This of course raises the question: What if a terminated employee is made an offer of work, and accepts? Must the employer follow through with the offer? I have not found any cases addressing this unique situation, but one presumes that an employer will not be forced to rehire an employee terminated for cause; the implication is that the ability to offer modified work but for the termination, and the termination is the only barrier to returning to work, is the qualifying factor.

As you are likely aware, recent cases have found that termination due to closures related to the pandemic are not deemed “good cause terminations” and do not eliminate TD liability. The rationale behind these cases appears to be that either the employer cannot establish the stay-at-home order is “good cause” for termination (Corona v. California Walls, Inc, dba Crown Industrial Operators, 2020 Cal. Wrk. Comp. P.D. LEXIS 256, holding that the employer must meet the burden of proving that a temporarily partially disabled employee was terminated for good cause; Ceballos v. TriMark Chefs’ Toys (2020) 85 CCC 955 (panel decision), holding that defendant could have avoided liability for TD by showing that work would have been available but for the applicant’s termination due to his own misconduct).

As strange as it seems, even a legal barrier to returning to work does not absolve the employer from making the offer and may result in the obligation to provide TD or a voucher.

In Salazar v. Kodiak Roofing & Waterproofing, 2020 Cal. Wrk. Comp. P.D. LEXIS 277, the employer was able to prove that it could accommodate the injured worker’s restrictions, and made an offer of return to work, but that the applicant was legally prohibited from working due to his undocumented status. The WCAB held the employer, who had indeed made an offer of modified work, was not responsible for TD benefits.

Voucher exposure

An injured worker is entitled to a supplemental job displacement voucher when they have sustained permanent disability and no offer of regular, alternate, or modified work is made within 60 days of receipt of a report finding of permanent disability. Thus, even if the employer has made an offer of modified work prior to applicant’s MMI date, another, separate offer must be made after the applicant is rendered MMI. In addition, the employer is required to make an offer of regular, modified, or alternative work on a specific form — the notice of offer of regular, modified, or alternative work for injuries occurring on or after Jan. 1, 2013 (form DWC-AD 10133.35). Failure to make an offer on this form will result in voucher liability even if modified, alternate, or regular work is, in fact, available.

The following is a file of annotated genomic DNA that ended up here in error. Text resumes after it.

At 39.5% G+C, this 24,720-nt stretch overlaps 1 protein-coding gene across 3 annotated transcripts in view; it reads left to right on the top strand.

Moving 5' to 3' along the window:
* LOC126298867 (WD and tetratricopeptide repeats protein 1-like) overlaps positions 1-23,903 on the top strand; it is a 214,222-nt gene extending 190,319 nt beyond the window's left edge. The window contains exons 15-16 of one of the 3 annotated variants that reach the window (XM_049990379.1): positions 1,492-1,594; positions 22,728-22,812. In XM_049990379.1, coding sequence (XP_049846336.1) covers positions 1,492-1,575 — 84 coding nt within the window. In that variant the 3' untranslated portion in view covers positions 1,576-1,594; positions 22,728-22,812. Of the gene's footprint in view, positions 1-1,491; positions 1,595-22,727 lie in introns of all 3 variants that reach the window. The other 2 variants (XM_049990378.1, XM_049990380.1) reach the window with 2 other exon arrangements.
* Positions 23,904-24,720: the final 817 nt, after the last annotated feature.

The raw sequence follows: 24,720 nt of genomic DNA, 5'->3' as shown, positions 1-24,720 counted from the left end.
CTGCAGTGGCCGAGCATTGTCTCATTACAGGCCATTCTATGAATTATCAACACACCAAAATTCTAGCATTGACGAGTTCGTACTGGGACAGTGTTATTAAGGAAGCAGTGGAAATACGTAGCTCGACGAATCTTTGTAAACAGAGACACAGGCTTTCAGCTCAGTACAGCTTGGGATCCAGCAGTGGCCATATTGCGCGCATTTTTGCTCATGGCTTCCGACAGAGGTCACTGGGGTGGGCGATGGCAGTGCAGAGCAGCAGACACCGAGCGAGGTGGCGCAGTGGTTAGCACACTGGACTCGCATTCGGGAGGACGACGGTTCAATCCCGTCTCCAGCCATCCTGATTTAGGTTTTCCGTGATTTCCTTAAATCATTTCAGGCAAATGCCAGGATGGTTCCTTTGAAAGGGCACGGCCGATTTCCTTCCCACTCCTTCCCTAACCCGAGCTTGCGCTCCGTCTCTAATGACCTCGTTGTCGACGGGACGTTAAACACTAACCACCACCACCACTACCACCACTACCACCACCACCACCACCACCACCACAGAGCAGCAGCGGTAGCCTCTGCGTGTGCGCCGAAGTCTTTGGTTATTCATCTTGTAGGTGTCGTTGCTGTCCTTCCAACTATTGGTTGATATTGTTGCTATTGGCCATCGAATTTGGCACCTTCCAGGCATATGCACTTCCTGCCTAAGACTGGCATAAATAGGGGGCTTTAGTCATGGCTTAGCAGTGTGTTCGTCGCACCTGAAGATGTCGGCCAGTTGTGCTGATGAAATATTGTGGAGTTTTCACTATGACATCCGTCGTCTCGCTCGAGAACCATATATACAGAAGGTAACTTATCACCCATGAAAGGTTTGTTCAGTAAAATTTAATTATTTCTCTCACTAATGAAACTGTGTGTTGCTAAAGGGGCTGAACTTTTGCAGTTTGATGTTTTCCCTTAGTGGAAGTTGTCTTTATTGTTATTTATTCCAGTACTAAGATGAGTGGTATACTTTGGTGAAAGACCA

For example, an employer may be responsible for the voucher when modified work is available but for reasons unrelated to the injury, the employee is unable to return to work. In Dennis v. State of California—Department of Corrections and Rehabilitation Inmate Claims (2020) 85 CCC 389, 406, an inmate was injured while on work assignment. He was released prior to reaching MMI status. The Department of Corrections argued that the applicant could not accept an offer of return to work because he had been released, making a bona-fide offer of return to work impossible. The court held that it held that an employer’s inability to offer regular, modified, or alternative work does not release an employer from the statutory obligation to provide an SJDB voucher.

Likewise, an employer may not be able to make a bona-fide offer of work when it discovers the injured worker is undocumented. In the old seminal Del Taco v. WCAB (Gutierrez) case, the Court of Appeal held that an undocumented worker is not entitled to vocational rehabilitation benefits when the individual is unable to return to work solely because of immigration status, rather than because of an industrial injury. However, as vocational rehabilitation has been repealed, this case is not exactly on point, and has not yet been revisited in the arena of the voucher. It is possible that an undocumented employee may not be entitled to a voucher if the sole reason he/she cannot return to work is immigration status. Stay tuned for further updates that may address this specific issue.

To sum up, employers often surmise that an offer of modified work is not necessary or can be made informally. As the cases noted above show, the best defense is always to make a written offer, on the required forms if necessary, that outline the physical duties anticipated. Documentation of the employer’s efforts to accommodate an injured worker will assist the attorneys at Mullen & Filippi in defending against unreasonable demands for TD and vouchers and will result in an overall cost reduction in litigated cases. Feel free to contact the attorneys at Mullen & Filippi for any return-to-work related questions -we’re here to help!

Sara W. Angelini, Associate Attorney, San Jose Office January 2021

Leave a Reply

Your email address will not be published. Required fields are marked *